The control freak
They seem to have appointed themselves as the font of all wisdom and choose to deliver a monologue never allowing anyone a chance to share their two cents. It’s a one-sided conference call. If someone else does offer an opinion, our control freak is back on the airwaves dominating the response. It’s exhausting. You want to have a short nap after the onslaught of one opinion.

Tip: Stop talking. Allow yourself to make one point and then listen to at least 2-3 people’s responses. Experiment with listening and moments of silence. If you are struggling, try watching Julian Treasures “Five ways to listen better”.

The moderator will need to take control of the situation and say, “John, if I may interrupt, I have to cut you short as we need to get back to the issue at hand and I would like to hear everyone’s feedback on this agenda point.”

Other rarer types
There is also some other well known disruptive personalities that make an appearance from time to time:

The compulsive cougher

(press mute, take a throat lozenge or keep drinking loads of water). The chair must request they mute.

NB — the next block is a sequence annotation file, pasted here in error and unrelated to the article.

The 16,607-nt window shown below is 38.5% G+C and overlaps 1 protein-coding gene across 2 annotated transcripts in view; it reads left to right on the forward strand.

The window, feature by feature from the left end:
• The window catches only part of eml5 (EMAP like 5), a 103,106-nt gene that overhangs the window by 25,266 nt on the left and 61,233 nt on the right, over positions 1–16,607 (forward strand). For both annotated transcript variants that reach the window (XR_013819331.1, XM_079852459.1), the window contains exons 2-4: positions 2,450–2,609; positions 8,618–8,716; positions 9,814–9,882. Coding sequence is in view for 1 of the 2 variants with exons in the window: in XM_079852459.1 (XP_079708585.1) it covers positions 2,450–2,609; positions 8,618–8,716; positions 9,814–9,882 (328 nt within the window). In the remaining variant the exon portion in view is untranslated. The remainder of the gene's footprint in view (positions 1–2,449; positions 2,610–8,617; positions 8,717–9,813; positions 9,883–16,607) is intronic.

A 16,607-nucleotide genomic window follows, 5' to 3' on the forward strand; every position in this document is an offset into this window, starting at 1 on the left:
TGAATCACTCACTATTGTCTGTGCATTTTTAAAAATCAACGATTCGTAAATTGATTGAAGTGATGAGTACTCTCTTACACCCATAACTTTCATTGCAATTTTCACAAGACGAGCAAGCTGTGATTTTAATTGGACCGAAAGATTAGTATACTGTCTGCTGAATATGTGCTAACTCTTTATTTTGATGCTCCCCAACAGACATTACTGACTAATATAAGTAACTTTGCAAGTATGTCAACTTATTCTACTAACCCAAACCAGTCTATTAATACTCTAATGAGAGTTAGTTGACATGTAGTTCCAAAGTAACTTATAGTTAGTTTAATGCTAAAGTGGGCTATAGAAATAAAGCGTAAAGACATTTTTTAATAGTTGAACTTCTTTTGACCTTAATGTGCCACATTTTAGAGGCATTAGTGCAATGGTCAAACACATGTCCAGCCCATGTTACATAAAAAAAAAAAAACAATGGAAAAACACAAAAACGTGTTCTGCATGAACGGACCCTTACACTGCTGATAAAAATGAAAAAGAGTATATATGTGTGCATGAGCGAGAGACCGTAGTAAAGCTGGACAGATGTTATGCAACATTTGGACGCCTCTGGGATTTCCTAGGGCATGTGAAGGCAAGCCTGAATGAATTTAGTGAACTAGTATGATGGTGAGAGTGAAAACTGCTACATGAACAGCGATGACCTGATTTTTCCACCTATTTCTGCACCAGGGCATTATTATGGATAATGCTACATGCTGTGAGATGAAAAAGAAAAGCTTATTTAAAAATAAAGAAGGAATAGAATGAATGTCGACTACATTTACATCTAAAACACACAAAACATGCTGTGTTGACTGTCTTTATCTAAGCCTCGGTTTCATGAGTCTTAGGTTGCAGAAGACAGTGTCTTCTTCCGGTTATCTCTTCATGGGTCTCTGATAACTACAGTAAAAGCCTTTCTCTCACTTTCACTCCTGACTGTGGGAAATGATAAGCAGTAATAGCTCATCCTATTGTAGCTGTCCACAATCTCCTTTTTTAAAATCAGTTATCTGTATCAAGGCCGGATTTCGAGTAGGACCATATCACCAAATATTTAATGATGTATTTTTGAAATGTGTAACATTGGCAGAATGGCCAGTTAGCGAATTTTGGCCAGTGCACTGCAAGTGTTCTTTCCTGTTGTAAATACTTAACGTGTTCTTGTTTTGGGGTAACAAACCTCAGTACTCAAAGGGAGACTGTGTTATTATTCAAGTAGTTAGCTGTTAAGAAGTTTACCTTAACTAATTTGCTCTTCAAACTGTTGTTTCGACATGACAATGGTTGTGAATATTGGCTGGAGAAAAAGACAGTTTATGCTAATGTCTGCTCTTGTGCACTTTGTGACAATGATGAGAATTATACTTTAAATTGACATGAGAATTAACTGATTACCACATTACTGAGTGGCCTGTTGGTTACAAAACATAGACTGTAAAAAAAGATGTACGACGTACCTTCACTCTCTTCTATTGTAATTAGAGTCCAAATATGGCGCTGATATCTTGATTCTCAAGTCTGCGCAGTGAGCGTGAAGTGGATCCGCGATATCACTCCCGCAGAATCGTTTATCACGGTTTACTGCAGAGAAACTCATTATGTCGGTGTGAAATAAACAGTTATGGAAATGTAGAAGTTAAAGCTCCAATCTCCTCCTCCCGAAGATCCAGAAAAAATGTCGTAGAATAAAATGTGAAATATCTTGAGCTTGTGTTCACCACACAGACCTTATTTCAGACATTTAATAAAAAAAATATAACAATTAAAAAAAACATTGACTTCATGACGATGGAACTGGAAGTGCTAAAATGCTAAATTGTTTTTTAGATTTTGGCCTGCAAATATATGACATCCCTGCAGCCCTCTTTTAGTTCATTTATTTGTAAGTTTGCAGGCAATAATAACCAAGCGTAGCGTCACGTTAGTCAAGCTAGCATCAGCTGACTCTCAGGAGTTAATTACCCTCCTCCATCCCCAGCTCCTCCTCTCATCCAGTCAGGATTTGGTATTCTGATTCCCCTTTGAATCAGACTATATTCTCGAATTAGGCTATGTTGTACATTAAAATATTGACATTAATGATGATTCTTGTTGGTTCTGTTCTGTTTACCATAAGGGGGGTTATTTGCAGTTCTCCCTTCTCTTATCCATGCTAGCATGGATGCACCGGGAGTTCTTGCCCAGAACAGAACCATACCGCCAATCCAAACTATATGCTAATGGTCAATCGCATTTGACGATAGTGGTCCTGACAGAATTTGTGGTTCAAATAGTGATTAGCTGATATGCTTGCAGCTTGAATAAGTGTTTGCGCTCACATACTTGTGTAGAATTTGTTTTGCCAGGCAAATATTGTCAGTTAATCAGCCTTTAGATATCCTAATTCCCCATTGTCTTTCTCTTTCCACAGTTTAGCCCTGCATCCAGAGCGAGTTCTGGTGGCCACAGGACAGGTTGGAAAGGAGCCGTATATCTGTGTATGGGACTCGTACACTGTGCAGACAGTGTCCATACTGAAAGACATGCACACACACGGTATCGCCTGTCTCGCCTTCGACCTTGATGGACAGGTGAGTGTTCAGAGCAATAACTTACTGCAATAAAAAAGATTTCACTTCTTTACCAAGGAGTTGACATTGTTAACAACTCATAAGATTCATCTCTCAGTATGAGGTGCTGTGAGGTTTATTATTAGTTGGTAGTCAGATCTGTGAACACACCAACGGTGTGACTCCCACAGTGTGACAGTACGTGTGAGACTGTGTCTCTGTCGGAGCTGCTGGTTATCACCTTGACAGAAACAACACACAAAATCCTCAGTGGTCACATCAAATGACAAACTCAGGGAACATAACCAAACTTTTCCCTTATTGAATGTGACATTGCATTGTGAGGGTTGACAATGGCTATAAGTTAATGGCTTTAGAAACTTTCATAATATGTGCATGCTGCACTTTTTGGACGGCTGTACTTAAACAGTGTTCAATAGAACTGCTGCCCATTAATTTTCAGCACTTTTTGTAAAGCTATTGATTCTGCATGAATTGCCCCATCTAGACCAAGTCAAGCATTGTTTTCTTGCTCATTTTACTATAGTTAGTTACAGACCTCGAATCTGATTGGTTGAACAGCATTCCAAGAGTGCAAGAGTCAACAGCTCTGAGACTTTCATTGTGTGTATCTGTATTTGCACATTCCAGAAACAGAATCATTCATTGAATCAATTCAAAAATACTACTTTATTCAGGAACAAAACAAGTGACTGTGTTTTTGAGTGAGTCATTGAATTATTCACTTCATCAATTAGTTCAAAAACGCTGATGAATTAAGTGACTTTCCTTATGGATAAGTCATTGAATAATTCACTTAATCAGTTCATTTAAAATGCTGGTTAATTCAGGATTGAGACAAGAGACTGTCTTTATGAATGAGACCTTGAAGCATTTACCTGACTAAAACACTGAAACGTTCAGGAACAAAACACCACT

Miss Social 2017

You can hear her text notifications going off every few seconds in your ear, and the background noise sounds like she is having a boozy lunch with her friends. The chair should ask the person to move their position and switch off their alerts.

The cliche wielder

He/She peppers every sentence with phrases that are overused and add no value to the conversation. “Let’s stand back and look at the big picture” (let’s not), “Let’s think out of the box”, “Are we pushing the envelope? (no, only my patience). Not much to do here for the chair but to ask the person for clear points.

The disappearing act

AKA wallflower, non-responder, silent witness, space cadet. You know they are there, but they are contributing absolutely nothing (speak up –you probably have the most important thing to say.)
The moderator must ensure that each person has spoken on the call. They can ask each person by name to give opening or closing remarks to ensure cooperation.

The pessimist

Debbie downer. Mike melancholia. The person who can see no silver linings or glasses half full –they’re always running on empty. (Perk up, or we’ll make you listen to Pharrell Williams “Happy” on repeat) The chair can challenge the person to offer the solution to the problem they think is insurmountable.

Sadly, the list goes on and on. A report by Computing Research and Plantronics found that disrupters ruin 41% of all conference calls. This means we are all spending a lot of our time indulging each other’s personality “challenges.” For the moderators on the call, it’s important to set ground rules for conference calls and then encourage all participants to speak up (or keep quiet as the case might be). Keep strictly to the agenda and take conflicts offline. Communicate an environment of respect and a positive tone. Set a time limit.